Lindsay and Lewthwaite lived together for a time in Huddersfield before moving to Aylesbury, central England, in September 2003. Lindsay worked for a time as a carpet fitter and also sold mobile phone covers at a market, the Guardian wrote. In April 2004, Lewthwaite gave birth to their first child, a son named Abdullah.
Then, on July 7, 2005, the 19-year-old Lindsay became one of four suicide bombers who attacked the London Underground in coordinated terror attacks. Fifty-two people died in the attacks, with Lindsay killing 26 people in his suicide attack. At the time of his death, Lewthwaite was eight months pregnant with their second child, a daughter.
She condemned the attacks publicly, saying his actions were “abhorrent.” However, soon after his death she left England and has since been linked by intelligence services to numerous terror attacks and plots in East Africa.
4. She Has Been Married at Least Twice Since, Although There Are Conflicting Reports About the Identities of Her Other Husbands
Since Lindsay’s death, Lewthwaite’s whereabouts have been murky, to say the least. Although some public information about her life is clear, there is a lot that is still unknown, including her relationships. There are a couple of different reports about the identity of her other husbands and how many times she’s been married.
The Telegraph reported that her second husband was Abdi Wahid, a Kenyan naval officer who became a terrorist. The Mirror reported that their marriage ended when Wahid left to fight for al-Shabaab and she married senior al-Shabaab commander Hassan Maalim Ibrahim in 2014. Their sources say that it was Lewthwaite’s third marriage, after Lindsay and Wahid.
To make matters more complicated, in a contradictory report from 2014, the Telegraph wrote that Lewthwaite was married to Fahmi Jamal Salim, a Kenyan man with strong ties to al-Qaeda. That outlet wrote that the two met in South Africa in 2008 after being introduced by a radical Muslim preacher.
She is also sometimes said to have married a fellow Brit, bomb-maker Habib Ghani of Middlesex, who died in Somalia in 2013. A source for the Telegraph refuted that claim, however: “Ghani is definitely connected to Samantha, but not in a romantic way, they were associates in the same cell in Mombasa that was intending to set off bombs in December 2011,” an anti-terror officer said.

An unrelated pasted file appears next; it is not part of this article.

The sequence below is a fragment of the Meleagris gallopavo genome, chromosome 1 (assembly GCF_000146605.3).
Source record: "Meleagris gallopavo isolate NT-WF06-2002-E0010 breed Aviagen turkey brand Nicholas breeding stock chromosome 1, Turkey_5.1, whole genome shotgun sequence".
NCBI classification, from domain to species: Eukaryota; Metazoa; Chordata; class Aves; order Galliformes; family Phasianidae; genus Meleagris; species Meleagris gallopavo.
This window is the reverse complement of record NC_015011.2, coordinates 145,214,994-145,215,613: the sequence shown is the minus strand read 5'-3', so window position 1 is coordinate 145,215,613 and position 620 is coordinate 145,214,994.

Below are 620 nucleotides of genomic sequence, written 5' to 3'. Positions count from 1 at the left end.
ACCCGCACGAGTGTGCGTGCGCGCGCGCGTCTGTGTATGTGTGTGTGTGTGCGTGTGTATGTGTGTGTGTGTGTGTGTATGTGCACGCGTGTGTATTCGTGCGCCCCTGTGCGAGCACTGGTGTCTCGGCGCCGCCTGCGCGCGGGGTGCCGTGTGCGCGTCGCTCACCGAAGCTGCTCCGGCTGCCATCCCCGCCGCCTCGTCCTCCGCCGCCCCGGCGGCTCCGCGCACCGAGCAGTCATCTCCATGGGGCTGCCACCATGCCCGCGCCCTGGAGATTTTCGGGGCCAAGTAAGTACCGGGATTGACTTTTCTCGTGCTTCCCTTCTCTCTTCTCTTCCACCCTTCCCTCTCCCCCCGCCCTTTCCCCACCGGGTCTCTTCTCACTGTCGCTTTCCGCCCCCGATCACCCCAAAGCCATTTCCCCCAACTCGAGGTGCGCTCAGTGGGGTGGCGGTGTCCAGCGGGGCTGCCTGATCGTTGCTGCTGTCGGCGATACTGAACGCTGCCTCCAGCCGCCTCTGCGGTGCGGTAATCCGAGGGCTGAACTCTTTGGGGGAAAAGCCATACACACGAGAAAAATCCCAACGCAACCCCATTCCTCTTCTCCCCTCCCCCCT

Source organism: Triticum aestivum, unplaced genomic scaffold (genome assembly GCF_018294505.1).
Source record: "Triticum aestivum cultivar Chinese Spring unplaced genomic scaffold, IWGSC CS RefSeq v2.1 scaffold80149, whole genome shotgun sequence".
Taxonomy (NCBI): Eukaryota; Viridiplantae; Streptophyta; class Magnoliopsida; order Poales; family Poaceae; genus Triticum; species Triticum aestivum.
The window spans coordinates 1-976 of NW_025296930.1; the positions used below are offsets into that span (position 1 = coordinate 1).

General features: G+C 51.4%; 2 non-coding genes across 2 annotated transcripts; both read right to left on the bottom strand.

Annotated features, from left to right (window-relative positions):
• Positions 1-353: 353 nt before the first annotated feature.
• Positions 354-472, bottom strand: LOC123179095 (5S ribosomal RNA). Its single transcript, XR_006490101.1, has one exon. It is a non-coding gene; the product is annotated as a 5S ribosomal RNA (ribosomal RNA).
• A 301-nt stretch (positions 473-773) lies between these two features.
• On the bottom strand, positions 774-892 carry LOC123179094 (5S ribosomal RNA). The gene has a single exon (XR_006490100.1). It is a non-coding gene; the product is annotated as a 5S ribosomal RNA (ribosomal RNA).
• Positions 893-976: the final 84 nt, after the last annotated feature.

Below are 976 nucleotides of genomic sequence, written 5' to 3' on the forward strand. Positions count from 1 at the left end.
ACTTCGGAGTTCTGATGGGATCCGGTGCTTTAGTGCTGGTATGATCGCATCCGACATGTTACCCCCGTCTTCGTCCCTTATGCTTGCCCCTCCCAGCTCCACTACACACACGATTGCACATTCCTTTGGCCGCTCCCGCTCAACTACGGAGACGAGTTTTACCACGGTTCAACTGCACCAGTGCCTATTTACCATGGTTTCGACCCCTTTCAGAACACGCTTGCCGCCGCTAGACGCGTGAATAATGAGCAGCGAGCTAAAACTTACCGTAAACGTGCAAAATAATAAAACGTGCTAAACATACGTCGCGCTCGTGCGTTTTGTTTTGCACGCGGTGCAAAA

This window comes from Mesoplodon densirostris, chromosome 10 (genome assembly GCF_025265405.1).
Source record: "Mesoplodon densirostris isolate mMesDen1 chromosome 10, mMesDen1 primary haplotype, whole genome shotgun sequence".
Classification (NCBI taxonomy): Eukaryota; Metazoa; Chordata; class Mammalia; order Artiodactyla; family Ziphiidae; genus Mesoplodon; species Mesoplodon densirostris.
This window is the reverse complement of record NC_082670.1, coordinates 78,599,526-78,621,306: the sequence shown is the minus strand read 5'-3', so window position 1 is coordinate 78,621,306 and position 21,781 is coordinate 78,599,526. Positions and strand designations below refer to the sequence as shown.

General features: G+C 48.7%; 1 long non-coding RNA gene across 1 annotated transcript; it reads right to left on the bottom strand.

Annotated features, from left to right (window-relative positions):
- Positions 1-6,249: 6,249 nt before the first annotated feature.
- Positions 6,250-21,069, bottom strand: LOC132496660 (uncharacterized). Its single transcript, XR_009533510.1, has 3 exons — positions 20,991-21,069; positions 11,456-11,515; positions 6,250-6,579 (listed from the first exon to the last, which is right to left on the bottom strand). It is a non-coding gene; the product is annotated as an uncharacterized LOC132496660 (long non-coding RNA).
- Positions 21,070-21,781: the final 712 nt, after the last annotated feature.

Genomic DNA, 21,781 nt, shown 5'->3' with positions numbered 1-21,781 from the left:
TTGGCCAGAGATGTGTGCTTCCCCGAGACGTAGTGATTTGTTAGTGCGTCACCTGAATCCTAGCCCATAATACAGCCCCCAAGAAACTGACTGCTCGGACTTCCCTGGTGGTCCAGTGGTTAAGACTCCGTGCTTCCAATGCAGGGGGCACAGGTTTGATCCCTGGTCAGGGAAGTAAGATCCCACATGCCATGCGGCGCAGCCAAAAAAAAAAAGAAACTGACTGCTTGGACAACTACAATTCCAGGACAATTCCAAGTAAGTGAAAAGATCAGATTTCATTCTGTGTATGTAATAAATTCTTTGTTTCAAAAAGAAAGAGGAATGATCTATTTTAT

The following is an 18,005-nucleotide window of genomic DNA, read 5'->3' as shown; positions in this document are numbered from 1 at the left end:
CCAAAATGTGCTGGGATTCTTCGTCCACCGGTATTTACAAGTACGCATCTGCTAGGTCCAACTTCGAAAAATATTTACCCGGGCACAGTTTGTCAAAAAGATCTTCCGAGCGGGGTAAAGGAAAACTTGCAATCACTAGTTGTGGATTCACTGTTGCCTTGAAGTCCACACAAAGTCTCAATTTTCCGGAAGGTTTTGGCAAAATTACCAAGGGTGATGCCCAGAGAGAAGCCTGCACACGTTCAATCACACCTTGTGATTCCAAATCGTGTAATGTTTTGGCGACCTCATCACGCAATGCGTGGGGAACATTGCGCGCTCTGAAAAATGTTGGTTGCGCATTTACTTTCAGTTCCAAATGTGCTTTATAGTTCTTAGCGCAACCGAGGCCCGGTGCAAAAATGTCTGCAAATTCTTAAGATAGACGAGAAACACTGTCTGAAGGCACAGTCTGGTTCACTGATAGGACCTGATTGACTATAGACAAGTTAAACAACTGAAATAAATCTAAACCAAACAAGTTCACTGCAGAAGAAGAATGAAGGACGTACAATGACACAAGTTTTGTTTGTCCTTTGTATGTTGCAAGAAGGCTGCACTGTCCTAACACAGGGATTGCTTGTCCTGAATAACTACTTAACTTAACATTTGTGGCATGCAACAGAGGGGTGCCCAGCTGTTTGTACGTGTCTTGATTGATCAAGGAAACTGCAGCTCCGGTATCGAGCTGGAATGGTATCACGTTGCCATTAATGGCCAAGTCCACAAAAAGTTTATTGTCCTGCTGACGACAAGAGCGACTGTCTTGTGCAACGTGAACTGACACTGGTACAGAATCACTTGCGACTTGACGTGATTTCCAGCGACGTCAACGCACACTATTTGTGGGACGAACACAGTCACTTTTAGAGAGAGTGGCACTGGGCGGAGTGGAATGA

5. She Has Given Birth to Four Children, But the Details of Their Lives Are Scarce
According to publicly available information, Lewthwaite is the mother of four children. Her first husband, Lindsay, was the father of her two oldest children. Their son Abdullah was born in April 2004 and their daughter Ruqayyah was born in 2005, just weeks after her father’s death as a suicide bomber. The Daily Mail reported that their middle names are Shaheed and Shahidah respectively, the male and female words for martyr.
In 2009, Lewthwaite traveled back to Aylesbury where she gave birth to a third child, a son named Abdur-Rahman. The name of her third child’s father has not been provided, and Lewthwaite did not contact her family when she was back in England. In 2010, Lewthwaite gave birth to a fourth child, a daughter named Surajah, at a private health clinic in South Africa.
There are conflicting reports of the identity of the father of her two youngest children. Some reports indicate that Salim (a possible husband) is the father of her third and fourth child while other reports claim that Wahid (another possible husband) is the father of her fourth child, with the third child’s father unknown.
In a police raid of a Kenyan safe house where Lewthwaite was staying, law enforcement officials found pages of a manuscript and diary belonging to the 36-year-old in which she claimed she would raise her children as terrorists also. They also found her laptop, which contained selfies and photos with her children.
Lewthwaite wrote about one night when her husband gave her children a lesson about waging war against non-Muslims and what they could do to take action to follow that path. She wrote that stories of jihad could be appropriate to share with her children at bedtime. “It was my husband’s talk to the kids and then reading the Women’s Role in Jihad that made it clear it was time to put pen to paper and share with others what I was blessed with,” she wrote.